If you were here with us last week, the story today may sound a bit familiar, but familiar in a way that your significant other is telling a story and you find yourself thinking, that is not the way that it happened. Or, when you’re reading history and you find yourself certain that’s not the way the event occurred, or that there must be more to what happened. That is this letter to the churches in Galatia.
Paul is writing this letter and he is ANGRY. We skipped the introduction where Paul writes, as he always does: from Paul, to the churches in Galatia: Grace and Peace. And as soon as the standard introduction has been given, he launches in: I am astonished you are so quickly deserting the Good News, which doesn’t sound like much but might be Paul cussing them out.
Paul had been north in what is now Turkey for many years, starting churches in the region that was known then as Galatia, in which the city Antioch, from last week, was found. It was predominantly a Roman, a gentile region, but because folks moved in these days, there were Jewish people just about everywhere. And there were some who were hearing the Good News of Jesus and were becoming followers of the Way that he taught, through the disciples, missionaries, evangelists. Paul says that Peter, whom he called Cephus, the Aramaic for “rock”, the nickname that Jesus had given Simon Peter all those years ago, Paul says that Peter is in the region and he had, for a time, been sharing at a common table with all the followers of the way. Until the leadership in Jerusalem, under James, brother of Jesus, it seems were not pleased. Paul calls Peter out, calls him names, has a come to Jesus with him, at least in this letter.
There are 2 ways that this text is generally talked about: First: as part of Martin Luther and Augustine’s understanding of individual salvation, of how we are not saved from all that we are by the law–or the actions we take. Martin Luther was all about Justification by Faith and not by works. And, at his time, it wasn’t by the money you could give to the church, rather by your faith. All of which is there to be seen but Paul is rarely talking about your personal faith, your individual salvation.
The other is that the law doesn’t count. One shouldn’t have to follow it because it doesn’t redeem, doesn’t save, and so it doesn’t matter. And it’s an idea that gets spread from the gentile followers of Jesus to the Jewish followers of Jesus to all Jewish people–that Jesus has become more than the law, more important than the law, has superseded the law, that Jewish people are wrong. Which can so quickly turn from we believe differently to you’re terrible to violently opposing a people unto death. Our reading of scripture should always be careful of how it causes and has caused us to treat each other–including our Jewish siblings. And that already assumes that all Judaism is is the law–as if it isn’t a whole culture, way of looking at the world, relating with each other and with God, a way offering gratitude and service. And, Paul doesn’t denounce his own Judaism, stating that he and Peter are Jews, and participated in the covenant relationship, the law.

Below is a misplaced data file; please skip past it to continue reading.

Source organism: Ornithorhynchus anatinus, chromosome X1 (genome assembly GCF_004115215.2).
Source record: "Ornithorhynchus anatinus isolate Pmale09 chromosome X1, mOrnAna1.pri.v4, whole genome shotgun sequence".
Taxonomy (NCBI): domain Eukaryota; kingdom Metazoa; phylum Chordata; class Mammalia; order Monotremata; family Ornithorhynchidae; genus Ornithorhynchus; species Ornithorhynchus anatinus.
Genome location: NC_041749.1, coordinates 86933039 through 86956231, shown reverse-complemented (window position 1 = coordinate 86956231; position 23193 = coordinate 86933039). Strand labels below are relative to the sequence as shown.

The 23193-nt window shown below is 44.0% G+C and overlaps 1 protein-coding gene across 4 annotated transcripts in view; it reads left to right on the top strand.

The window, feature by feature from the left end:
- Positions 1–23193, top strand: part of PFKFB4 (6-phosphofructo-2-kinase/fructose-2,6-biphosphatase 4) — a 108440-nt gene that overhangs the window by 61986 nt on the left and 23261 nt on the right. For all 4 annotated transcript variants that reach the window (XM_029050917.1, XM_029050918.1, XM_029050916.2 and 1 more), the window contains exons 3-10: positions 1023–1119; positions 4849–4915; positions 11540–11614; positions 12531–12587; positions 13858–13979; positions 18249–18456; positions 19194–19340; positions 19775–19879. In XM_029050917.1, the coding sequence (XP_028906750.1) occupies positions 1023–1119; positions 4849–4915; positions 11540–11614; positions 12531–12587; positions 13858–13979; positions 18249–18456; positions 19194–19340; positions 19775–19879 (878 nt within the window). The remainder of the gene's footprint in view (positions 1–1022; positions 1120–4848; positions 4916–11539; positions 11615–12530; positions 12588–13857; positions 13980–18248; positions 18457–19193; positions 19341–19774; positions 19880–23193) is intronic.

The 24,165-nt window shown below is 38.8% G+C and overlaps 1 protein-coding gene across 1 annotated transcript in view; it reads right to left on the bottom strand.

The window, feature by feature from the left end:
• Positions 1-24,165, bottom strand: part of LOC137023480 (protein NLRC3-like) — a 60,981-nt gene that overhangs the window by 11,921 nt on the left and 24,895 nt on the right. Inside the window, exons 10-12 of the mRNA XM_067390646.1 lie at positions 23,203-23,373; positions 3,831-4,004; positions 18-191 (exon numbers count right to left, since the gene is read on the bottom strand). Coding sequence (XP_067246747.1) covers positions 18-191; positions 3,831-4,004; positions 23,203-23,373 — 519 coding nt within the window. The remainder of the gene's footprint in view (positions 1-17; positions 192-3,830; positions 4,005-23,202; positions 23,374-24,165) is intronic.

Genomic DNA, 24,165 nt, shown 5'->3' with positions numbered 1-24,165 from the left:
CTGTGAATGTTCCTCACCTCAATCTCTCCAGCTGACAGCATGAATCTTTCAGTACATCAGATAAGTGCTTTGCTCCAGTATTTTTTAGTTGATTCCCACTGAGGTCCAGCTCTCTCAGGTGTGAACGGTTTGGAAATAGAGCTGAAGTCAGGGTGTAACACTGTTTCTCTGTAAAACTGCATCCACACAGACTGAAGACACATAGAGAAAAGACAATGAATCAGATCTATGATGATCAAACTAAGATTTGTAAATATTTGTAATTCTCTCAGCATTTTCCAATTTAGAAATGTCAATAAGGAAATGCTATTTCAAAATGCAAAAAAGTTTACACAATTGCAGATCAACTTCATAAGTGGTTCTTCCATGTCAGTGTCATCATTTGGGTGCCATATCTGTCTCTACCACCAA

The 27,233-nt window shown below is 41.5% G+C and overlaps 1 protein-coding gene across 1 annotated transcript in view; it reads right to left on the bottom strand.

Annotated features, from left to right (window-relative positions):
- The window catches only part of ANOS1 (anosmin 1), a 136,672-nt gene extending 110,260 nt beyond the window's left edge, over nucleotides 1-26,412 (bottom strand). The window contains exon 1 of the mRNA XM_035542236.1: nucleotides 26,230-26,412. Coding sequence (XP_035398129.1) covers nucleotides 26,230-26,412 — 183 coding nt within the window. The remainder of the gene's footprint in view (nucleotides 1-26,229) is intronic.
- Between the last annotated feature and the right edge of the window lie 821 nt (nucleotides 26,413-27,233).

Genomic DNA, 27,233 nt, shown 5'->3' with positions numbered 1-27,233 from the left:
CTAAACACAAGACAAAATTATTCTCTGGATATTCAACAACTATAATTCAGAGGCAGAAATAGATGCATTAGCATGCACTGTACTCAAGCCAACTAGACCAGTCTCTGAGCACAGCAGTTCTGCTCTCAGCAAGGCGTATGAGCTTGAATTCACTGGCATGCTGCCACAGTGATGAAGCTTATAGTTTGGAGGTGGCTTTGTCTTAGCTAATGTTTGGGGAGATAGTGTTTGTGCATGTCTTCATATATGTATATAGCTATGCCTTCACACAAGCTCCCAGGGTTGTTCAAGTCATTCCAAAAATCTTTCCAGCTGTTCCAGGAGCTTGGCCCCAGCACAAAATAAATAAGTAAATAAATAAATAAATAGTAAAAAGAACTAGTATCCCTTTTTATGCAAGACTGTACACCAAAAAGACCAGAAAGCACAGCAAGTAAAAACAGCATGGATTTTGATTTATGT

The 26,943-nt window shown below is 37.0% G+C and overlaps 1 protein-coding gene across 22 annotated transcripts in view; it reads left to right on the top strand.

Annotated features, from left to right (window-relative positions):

I know this is complicated, Paul was never at a lack of words and seemed to thrive in complex sentence structures, this is has gotten a little heady. I’m going to try to swing it back around but, Paul is writing to a Gentile-Christian audience and writing about a Jewish-Christian audience, he’s not declaring anything about what it is to be Jewish or what they ought to be doing. In fact, what he’s saying isn’t all that far off from traditional Judaism…
What we have in Jesus is the way that we can be redeemed–which is church language for “right relationship” with God. Paul is saying that circumcision or the food laws will not set you in the right place with God, as these had never been part of the Gentiles relationship with God. What is evidence is that God is present in the lives of the Gentiles revealed in the Holy Spirit regardless of anything they are particularly doing, present regardless of what they eat, God is present because of who God is, who Jesus was, what Jesus did, because of the faithfulness of Jesus, not the faith of the people. Jesus is in the lives of everyone because of Jesus life and resurrection, because of Jesus’ relationship with God.